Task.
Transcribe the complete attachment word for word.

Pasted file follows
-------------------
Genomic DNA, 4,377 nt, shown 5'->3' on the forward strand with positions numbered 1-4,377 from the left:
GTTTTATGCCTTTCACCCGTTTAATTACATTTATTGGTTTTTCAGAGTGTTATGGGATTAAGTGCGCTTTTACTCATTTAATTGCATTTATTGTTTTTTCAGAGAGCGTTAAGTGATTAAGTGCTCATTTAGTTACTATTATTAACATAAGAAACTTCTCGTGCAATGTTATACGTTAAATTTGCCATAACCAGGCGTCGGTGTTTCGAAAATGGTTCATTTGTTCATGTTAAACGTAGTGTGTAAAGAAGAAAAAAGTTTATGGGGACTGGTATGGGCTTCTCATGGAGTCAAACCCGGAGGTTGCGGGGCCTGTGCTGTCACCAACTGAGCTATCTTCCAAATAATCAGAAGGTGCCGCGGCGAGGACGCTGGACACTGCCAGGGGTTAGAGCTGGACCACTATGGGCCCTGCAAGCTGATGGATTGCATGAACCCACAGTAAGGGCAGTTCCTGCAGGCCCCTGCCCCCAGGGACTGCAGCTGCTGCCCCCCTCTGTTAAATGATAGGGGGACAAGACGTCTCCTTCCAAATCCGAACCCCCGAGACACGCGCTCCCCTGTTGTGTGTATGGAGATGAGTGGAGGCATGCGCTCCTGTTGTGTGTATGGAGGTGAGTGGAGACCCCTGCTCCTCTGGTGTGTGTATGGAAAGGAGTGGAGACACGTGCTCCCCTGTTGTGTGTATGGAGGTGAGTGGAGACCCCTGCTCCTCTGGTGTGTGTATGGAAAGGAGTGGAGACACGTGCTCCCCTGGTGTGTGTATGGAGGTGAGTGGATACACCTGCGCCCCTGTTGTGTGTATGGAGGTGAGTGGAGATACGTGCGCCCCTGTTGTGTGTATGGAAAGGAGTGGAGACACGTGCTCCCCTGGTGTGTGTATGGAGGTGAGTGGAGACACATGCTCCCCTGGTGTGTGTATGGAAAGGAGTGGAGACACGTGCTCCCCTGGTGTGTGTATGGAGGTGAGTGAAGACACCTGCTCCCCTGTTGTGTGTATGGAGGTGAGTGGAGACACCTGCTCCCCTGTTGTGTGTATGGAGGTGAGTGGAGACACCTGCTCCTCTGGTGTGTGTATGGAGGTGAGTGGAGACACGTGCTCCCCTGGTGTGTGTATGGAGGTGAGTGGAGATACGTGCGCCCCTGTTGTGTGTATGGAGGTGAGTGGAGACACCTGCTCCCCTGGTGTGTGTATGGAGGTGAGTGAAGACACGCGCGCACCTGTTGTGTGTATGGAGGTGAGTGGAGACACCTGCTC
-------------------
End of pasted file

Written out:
Genomic DNA, 4,377 nt, shown 5'->3' on the forward strand with positions numbered 1-4,377 from the left:
GTTTTATGCCTTTCACCCGTTTAATTACATTTATTGGTTTTTCAGAGTGTTATGGGATTAAGTGCGCTTTTACTCATTTAATTGCATTTATTGTTTTTTCAGAGAGCGTTAAGTGATTAAGTGCTCATTTAGTTACTATTATTAACATAAGAAACTTCTCGTGCAATGTTATACGTTAAATTTGCCATAACCAGGCGTCGGTGTTTCGAAAATGGTTCATTTGTTCATGTTAAACGTAGTGTGTAAAGAAGAAAAAAGTTTATGGGGACTGGTATGGGCTTCTCATGGAGTCAAACCCGGAGGTTGCGGGGCCTGTGCTGTCACCAACTGAGCTATCTTCCAAATAATCAGAAGGTGCCGCGGCGAGGACGCTGGACACTGCCAGGGGTTAGAGCTGGACCACTATGGGCCCTGCAAGCTGATGGATTGCATGAACCCACAGTAAGGGCAGTTCCTGCAGGCCCCTGCCCCCAGGGACTGCAGCTGCTGCCCCCCTCTGTTAAATGATAGGGGGACAAGACGTCTCCTTCCAAATCCGAACCCCCGAGACACGCGCTCCCCTGTTGTGTGTATGGAGATGAGTGGAGGCATGCGCTCCTGTTGTGTGTATGGAGGTGAGTGGAGACCCCTGCTCCTCTGGTGTGTGTATGGAAAGGAGTGGAGACACGTGCTCCCCTGTTGTGTGTATGGAGGTGAGTGGAGACCCCTGCTCCTCTGGTGTGTGTATGGAAAGGAGTGGAGACACGTGCTCCCCTGGTGTGTGTATGGAGGTGAGTGGATACACCTGCGCCCCTGTTGTGTGTATGGAGGTGAGTGGAGATACGTGCGCCCCTGTTGTGTGTATGGAAAGGAGTGGAGACACGTGCTCCCCTGGTGTGTGTATGGAGGTGAGTGGAGACACATGCTCCCCTGGTGTGTGTATGGAAAGGAGTGGAGACACGTGCTCCCCTGGTGTGTGTATGGAGGTGAGTGAAGACACCTGCTCCCCTGTTGTGTGTATGGAGGTGAGTGGAGACACCTGCTCCCCTGTTGTGTGTATGGAGGTGAGTGGAGACACCTGCTCCTCTGGTGTGTGTATGGAGGTGAGTGGAGACACGTGCTCCCCTGGTGTGTGTATGGAGGTGAGTGGAGATACGTGCGCCCCTGTTGTGTGTATGGAGGTGAGTGGAGACACCTGCTCCCCTGGTGTGTGTATGGAGGTGAGTGAAGACACGCGCGCACCTGTTGTGTGTATGGAGGTGAGTGGAGACACCTGCTC